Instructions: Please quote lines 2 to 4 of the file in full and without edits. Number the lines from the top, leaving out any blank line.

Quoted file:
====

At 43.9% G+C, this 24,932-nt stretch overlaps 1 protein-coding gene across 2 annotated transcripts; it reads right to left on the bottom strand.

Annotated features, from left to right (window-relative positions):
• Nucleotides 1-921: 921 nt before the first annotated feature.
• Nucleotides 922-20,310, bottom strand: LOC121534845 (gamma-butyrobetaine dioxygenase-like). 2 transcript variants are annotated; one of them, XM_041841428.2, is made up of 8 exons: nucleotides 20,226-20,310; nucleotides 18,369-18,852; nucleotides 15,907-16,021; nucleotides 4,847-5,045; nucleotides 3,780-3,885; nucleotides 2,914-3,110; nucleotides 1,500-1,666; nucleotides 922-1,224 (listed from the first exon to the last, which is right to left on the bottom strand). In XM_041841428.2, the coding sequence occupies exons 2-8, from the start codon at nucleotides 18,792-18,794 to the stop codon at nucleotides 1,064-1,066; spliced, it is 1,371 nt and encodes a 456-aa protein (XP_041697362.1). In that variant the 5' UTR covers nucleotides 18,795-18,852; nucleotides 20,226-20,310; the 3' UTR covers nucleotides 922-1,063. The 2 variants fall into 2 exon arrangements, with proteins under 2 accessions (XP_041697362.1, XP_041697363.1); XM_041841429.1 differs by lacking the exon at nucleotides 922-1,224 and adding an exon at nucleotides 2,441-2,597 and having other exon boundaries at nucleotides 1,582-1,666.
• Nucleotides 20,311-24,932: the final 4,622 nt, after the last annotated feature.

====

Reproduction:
Annotated features, from left to right (window-relative positions):
• Nucleotides 1-921: 921 nt before the first annotated feature.
• Nucleotides 922-20,310, bottom strand: LOC121534845 (gamma-butyrobetaine dioxygenase-like). 2 transcript variants are annotated; one of them, XM_041841428.2, is made up of 8 exons: nucleotides 20,226-20,310; nucleotides 18,369-18,852; nucleotides 15,907-16,021; nucleotides 4,847-5,045; nucleotides 3,780-3,885; nucleotides 2,914-3,110; nucleotides 1,500-1,666; nucleotides 922-1,224 (listed from the first exon to the last, which is right to left on the bottom strand). In XM_041841428.2, the coding sequence occupies exons 2-8, from the start codon at nucleotides 18,792-18,794 to the stop codon at nucleotides 1,064-1,066; spliced, it is 1,371 nt and encodes a 456-aa protein (XP_041697362.1). In that variant the 5' UTR covers nucleotides 18,795-18,852; nucleotides 20,226-20,310; the 3' UTR covers nucleotides 922-1,063. The 2 variants fall into 2 exon arrangements, with proteins under 2 accessions (XP_041697362.1, XP_041697363.1); XM_041841429.1 differs by lacking the exon at nucleotides 922-1,224 and adding an exon at nucleotides 2,441-2,597 and having other exon boundaries at nucleotides 1,582-1,666.